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Outing the Industry: It's Not a Game

Though The Game is among a growing number of rappers and hip-hop moguls who have been very vocal in their support of the gay community, his call for closeted gay rappers to come out is both welcomed and misguided.
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In the often hyper-masculine and desensitized world of the hip-hop industry, anti-gay attitudes are commonplace in the lyrics and public persona of today's rap artists. There is very little that can send shock waves like rumors of someone allegedly being gay. Just the mention of the word "gay" in this environment can unleash a furor of condemnation and panic among performers whose livelihood depends on projecting straight identities, even at the cost of denying their true self.

Straight artists who boldly initiate dialogue about the topic of gay people in hip-hop do so courageously. This is why recent comments made by platinum-selling artist The Game during an interview with DJ Vlad, creator of the popular hip-hop video news site, have caught people's attention.

The Game's comments have been met with both praise and criticism -- and rightly so. When asked if he believed a gay rapper could ever reach Eminem status, he responded: "I think there are several rappers that are in the closet and gay, and see those are the type of gay people -- the only type of gay people that I have a problem with. I don't have a problem with gay people... "

The Game is among a growing number of rappers and hip-hop moguls including Kanye West and Russell Simmons who have been very vocal in their support of the gay community. But while The Game's progressive approach towards the acceptance of people regardless of their orientation is commendable, his call for closeted gay rappers to come out is both welcomed and misguided.

The unfortunate fact remains that lesbian, gay, bisexual, or transgender (LGBT) people, especially LGBT people of color, face discrimination and violence at astounding rates. The lack of legal protections put everyday people who simply want to take care of themselves and the people they love at risk. For instance, in 29 states, a person can still be fired for being gay.

But in The Game's call for closeted gay rappers to come out, he fails to address the pervasive and deeply ingrained intolerance among his peers that have caused gay and bisexual rappers to lock the dead bolts on their closet doors. Lyrical hate speech disguised as art is not only accepted, it can be critically applauded. Such is the case of rapper Tyler The Creator, a recent MTV Video Music Awards winner for Best New Artist, whom, according to NME Magazine, uses an anti-gay slur and its variants a total of 213 times in his album. This complacence about using such language contributes to a hostile climate, and makes it challenging for gay rappers to come out.

To date, there hasn't been a single mainstream rapper to publicly state that he or she is gay or bisexual. Like society, the hip-hop industry has to ask itself why in 2011 are we not affording all of us to peacefully co-exist and earn a living without leaving a part of our identity behind. There are real consequences for perpetuating the lie that so many gay and bisexual men in and out of hip-hop are forced to live. The Game attempted to address this in the second half of his remarks to DJ Vlad, although well-intentioned, he deserves criticism for relying on stereotypes and urban myths to give dramatic effect to his statement:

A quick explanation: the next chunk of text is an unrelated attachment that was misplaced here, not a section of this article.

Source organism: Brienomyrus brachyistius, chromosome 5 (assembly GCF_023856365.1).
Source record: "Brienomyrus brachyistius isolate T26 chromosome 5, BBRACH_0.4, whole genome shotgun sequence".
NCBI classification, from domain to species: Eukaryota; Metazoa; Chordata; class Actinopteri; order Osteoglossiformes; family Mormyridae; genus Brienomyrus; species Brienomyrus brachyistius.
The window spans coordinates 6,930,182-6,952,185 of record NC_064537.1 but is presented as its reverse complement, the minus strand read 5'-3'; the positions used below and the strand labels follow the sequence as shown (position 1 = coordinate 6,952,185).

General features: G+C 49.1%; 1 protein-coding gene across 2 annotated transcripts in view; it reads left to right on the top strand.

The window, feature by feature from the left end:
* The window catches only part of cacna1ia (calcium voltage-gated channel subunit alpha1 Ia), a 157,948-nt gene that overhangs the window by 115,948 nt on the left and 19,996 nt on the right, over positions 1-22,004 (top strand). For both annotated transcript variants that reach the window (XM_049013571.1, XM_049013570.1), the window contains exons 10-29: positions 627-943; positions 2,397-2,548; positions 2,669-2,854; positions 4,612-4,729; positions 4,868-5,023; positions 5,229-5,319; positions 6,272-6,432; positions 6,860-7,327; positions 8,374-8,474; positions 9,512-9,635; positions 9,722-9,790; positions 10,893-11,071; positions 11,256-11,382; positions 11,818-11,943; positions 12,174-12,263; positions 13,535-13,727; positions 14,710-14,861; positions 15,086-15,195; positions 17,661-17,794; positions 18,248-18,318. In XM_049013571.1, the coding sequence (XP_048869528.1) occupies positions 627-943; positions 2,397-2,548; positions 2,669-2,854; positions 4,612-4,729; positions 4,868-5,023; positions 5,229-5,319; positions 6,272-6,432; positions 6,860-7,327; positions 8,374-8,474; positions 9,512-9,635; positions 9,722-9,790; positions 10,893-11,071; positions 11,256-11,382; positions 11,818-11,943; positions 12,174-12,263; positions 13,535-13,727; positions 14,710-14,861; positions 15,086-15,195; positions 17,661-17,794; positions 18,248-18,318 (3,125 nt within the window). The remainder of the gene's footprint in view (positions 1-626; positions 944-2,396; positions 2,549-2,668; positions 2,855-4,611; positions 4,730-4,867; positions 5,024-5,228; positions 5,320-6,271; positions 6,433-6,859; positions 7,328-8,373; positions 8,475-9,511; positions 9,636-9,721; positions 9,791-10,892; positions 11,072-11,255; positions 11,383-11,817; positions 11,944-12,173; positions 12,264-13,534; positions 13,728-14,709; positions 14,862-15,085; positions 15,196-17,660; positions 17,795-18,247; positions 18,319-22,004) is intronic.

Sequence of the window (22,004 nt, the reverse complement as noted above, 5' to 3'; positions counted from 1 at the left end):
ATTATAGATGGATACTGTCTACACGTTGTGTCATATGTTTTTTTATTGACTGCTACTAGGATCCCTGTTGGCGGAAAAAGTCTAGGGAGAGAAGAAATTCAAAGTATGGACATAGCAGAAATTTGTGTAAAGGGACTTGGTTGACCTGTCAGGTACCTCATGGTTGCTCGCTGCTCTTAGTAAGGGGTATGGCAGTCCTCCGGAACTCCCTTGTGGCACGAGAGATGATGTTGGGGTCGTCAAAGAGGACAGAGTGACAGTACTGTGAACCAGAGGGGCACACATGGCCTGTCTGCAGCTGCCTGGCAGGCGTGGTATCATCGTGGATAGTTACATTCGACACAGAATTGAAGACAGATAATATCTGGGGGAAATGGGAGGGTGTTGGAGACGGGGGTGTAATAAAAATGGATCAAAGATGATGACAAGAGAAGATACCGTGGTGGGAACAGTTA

Be gay, you can do that. Game don't have a problem with gay people. Game has a problem with people that are pretending not to be gay and are gay... because the number one issue with that is that you could be fooling somebody and you could give them AIDS and they can die... so that in the closet sh** is real scary. So we've got to get into the real seriousness of it and it's just not fair to other people. Then that sh** spreads because that girl that you might be fooling might leave you and go find another dude who ain't gay and give him the disease. And he goes and cheats on her, so it's an ongoing thing.

Are we still in 2011? The Game's logic around gay men and HIV/AIDS transmission may not have raised any eyebrows during the onset of the epidemic in the early 80s when very little information was known about how the virus was transmitted, but there is no excuse to perpetuate false information, especially to his core audience of African-American young adults who are the hardest hit by HIV/AIDS. AIDS is not a gay disease; it's a people disease.

It can be argued that it's increasingly becoming a "black disease" if we're to believe recent Center for Disease Control (CDC) data. African-Americans only make up roughly 12 percent of the population but represent nearly 50 percent of people living with HIV/AIDS. Black gay and bisexual men caught up in the hysteria of the so-called "Down Low" have been unfairly and inaccurately labeled predators who view black women as their targets. Personal responsibility and accountability is important for both partners. According to Dr. Kevin Fenton, Director of the CDC for HIV/AIDS, Viral Hepatitis, STD & TB Prevention, "HIV/AIDS among black women is being fueled by heterosexual black men with multiple partners." Let's not ignore facts and look for a convenient scapegoat for this complicated crisis.

The Game is taking a step in the right direction when he says, "It ain't cool to be in the closet. If you gay, just say you gay. Be gay and proud." However, I would add: It's not cool to be homophobic. If you want to know who among you is gay, create an environment where it is safe for them to come out and thrive. Ultimately, this is the way to offer solutions, instead of contributions, to the problem.

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